The Supreme Courts’ inherent supervisory jurisdiction (lawyers’ fees) Part 2

2. The inherent supervisory jurisdiction of the Supreme Court

Woolf v Snipe (1933) 48 CLR 677 is a decision of the High Court in its original jurisdiction, constituted by Sir Owen Dixon who observed at 678-679 that ‘The superior Courts of law and equity possess a jurisdiction to ascertain, by taxation, moderation, or fixation, the costs, charges, and disbursements claimed by an attorney or solicitor from his client,’ and that there were three sources of that jurisdiction:

    • That ‘founded upon the relation to the Court of attorneys and solicitors considered as its officers.[1] This jurisdiction … enables it to regulate the charges made for work done by attorneys and solicitors of the Court in that capacity, and to prevent exorbitant demands.’
    • That to determine by taxation or analogous proceeding the amount of costs whenever a contested claim for costs comes before the Court which it has jurisdiction to determine.[2]
    • The statutory jurisdiction (now found in the Legal Profession Uniform Law).

Lissenden v Dellios [2021] VSC 520 is a decision very much in the same vein as Re Jabe, discussed below. Judicial Registrar Englefield observed, in a passage cited with approval by the Costs Judge in Keybridge Capital Ltd v Macpherson Kelley Pty Ltd [2022] VSC 831:

‘While this inherent jurisdiction to reduce solicitor-own client costs has been applied in reported decisions that involve exorbitant demands or serious professional misconduct, that does not mean that the Court’s inherent jurisdiction to deal with solicitor-own client costs is limited to such cases. The inherent power of a superior court cannot be restricted to defined and closed categories. The inherent jurisdiction of the Court to deal with a party’s solicitor-own client costs does not require a threshold determination of a certain qualifying level of misconduct by their solicitors, it applies when the need arises to ensure that legal costs are ‘fair and reasonable and no more.’[3]

Rather, the jurisdiction is exceptionally broad and flexible, ‘to do justice in the premises when dealing with one of their own officers’.[4] The Court is not limited by technicalities, and does not engage in a fixed determination of legal rights, but ‘determines whether one of its officers should be held to ethical and honourable behaviour’.[5]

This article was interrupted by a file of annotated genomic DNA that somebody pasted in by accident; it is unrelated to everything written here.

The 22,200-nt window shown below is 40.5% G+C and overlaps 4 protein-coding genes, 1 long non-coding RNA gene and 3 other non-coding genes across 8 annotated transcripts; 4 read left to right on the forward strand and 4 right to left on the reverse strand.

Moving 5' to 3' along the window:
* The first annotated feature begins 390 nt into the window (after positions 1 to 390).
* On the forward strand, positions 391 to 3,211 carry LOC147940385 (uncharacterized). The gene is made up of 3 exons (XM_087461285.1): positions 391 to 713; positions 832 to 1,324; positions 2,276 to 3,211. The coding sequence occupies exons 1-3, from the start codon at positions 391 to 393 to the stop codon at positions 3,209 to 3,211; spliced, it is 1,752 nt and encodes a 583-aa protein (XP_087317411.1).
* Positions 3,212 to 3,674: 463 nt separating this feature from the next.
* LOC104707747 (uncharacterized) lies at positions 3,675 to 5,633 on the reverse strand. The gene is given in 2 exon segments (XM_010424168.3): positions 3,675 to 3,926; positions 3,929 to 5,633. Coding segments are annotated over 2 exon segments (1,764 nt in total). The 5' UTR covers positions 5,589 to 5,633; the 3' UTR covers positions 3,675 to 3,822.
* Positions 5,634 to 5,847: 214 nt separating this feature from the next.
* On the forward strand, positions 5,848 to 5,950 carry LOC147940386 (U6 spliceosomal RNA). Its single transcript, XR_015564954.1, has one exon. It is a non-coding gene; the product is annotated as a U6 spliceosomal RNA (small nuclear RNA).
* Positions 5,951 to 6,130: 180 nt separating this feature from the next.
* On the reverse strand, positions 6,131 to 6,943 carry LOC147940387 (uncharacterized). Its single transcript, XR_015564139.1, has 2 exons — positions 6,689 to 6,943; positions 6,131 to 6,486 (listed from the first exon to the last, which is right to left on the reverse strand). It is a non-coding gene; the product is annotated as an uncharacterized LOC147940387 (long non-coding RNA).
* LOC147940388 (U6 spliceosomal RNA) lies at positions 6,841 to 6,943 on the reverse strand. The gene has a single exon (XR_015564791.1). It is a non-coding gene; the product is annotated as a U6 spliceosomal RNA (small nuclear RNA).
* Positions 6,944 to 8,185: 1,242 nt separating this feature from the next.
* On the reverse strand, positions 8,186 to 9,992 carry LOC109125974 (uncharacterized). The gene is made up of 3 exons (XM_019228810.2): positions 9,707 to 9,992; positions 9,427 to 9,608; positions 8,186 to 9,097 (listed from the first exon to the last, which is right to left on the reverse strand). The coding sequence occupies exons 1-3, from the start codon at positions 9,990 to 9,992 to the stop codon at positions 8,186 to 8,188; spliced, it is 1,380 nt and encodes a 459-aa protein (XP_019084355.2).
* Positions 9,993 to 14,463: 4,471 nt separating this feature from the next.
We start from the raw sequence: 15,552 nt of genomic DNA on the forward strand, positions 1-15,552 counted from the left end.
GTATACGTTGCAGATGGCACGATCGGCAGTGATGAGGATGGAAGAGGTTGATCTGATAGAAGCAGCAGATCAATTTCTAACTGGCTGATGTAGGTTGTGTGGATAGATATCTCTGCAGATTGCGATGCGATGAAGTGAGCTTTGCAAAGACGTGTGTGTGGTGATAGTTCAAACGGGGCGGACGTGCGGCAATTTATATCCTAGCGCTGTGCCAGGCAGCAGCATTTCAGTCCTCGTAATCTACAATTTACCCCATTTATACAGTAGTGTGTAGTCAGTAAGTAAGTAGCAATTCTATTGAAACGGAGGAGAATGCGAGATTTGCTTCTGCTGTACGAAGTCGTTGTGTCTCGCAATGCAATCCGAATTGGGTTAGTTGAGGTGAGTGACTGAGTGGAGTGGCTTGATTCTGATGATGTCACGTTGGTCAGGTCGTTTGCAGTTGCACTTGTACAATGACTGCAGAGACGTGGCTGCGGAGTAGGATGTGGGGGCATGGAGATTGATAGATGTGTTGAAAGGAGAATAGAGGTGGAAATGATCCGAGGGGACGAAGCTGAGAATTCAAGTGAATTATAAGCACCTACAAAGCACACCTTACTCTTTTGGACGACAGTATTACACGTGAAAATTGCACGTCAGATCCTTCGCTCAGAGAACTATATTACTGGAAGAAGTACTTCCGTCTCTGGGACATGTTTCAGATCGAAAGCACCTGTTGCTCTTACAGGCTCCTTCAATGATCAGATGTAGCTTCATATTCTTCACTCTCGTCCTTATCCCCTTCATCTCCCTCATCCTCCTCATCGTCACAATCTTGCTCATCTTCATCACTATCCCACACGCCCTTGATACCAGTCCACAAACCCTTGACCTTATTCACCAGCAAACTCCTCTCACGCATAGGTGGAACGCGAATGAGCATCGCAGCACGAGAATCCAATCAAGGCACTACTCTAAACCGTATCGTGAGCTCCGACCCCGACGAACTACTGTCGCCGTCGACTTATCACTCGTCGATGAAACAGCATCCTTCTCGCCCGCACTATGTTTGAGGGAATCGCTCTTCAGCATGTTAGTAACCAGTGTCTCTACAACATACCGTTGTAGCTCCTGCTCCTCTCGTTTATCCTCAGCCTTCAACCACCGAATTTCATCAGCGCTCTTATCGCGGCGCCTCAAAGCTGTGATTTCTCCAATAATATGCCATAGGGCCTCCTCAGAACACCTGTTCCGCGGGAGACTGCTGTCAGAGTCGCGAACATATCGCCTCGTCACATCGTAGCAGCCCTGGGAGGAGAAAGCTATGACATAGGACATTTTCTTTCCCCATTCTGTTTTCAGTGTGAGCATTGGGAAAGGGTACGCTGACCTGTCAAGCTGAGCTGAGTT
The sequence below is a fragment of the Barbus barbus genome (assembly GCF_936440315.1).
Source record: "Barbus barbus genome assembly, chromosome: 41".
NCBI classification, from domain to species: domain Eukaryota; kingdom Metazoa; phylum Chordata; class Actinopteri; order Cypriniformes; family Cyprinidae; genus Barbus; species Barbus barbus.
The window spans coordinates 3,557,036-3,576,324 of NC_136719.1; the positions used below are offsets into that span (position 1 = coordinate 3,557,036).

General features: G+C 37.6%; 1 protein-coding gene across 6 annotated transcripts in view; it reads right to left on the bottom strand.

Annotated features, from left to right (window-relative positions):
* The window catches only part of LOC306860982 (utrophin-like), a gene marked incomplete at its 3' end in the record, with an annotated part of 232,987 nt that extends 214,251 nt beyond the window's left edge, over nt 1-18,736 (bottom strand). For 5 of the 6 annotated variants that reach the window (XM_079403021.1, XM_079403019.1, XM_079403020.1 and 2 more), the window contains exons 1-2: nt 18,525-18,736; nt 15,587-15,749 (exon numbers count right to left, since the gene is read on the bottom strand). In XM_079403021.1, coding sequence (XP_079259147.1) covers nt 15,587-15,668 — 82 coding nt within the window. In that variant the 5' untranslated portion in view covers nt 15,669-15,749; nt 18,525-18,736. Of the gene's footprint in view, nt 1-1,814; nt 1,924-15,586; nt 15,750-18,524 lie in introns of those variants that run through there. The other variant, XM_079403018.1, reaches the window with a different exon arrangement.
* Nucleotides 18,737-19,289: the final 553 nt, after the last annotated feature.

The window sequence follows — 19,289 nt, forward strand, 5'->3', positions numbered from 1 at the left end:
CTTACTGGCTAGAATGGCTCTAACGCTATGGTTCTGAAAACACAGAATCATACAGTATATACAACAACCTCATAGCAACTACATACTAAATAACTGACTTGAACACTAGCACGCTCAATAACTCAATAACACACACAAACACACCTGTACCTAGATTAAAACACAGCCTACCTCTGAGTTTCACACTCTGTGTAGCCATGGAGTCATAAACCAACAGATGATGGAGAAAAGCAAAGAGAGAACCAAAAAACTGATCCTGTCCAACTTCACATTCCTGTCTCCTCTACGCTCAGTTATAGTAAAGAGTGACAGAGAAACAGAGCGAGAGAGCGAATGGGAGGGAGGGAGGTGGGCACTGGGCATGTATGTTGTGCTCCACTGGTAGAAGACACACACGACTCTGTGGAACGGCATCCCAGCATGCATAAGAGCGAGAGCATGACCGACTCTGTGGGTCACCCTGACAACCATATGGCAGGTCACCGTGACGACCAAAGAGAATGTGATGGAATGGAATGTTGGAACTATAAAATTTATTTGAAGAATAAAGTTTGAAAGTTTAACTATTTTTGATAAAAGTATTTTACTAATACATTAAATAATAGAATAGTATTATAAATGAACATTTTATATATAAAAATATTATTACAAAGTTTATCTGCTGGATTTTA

It is not necessarily all bad news for lawyers. The jurisdiction has two purposes:

    • to ensure that lawyers are remunerated properly; and
    • to ensure that lawyers are not remunerated in excess of what is reasonable.[6]

It seems to me that the first purpose of the Court’s inherent jurisdiction might be useful in those cases where litigants seem to be taking steps collusively to diddle their respective lawyers of their fees, often in fruits of litigation relief applications.

Resort to the inherent jurisdiction is said to be discretionary, but in Re Morris Fletcher & Cross’ Bill of Costs (1997) 2 Qd R 228, in which the Court ordered a practitioner to give to his client a bill of costs and that it be taxed in circumstances where there was no statutory power to do so, Fryberg J said at 233:

‘The making of an order for delivery of a bill is a matter of discretion, but it can fairly be said that the courts lean toward ordering delivery. In Parramatta River Lodge Pty Ltd v. Sunman (1991) 5 B.P.R. 12,038 at 35 12,046 Young J. has said:

“The whole tone of most of the cases has been that a solicitor is the officer of the court and, no matter how inconvenient it might be, the court expects that in accordance with the highest standard of the profession the solicitor will give a fully detailed list of charges to 40 the person liable to pay the bill and if asked will submit the bill for moderation by an officer of the court. That is the price of being a member of an honourable profession: that is the price of being admitted by this court to practice law in this State.”’

Some recent applications of the inherent jurisdiction in the costs law space are explored in section 5 of this paper.  Meanwhile, the old cases reveal that recourse has been had to the inherent supervisory jurisdiction in the following instances: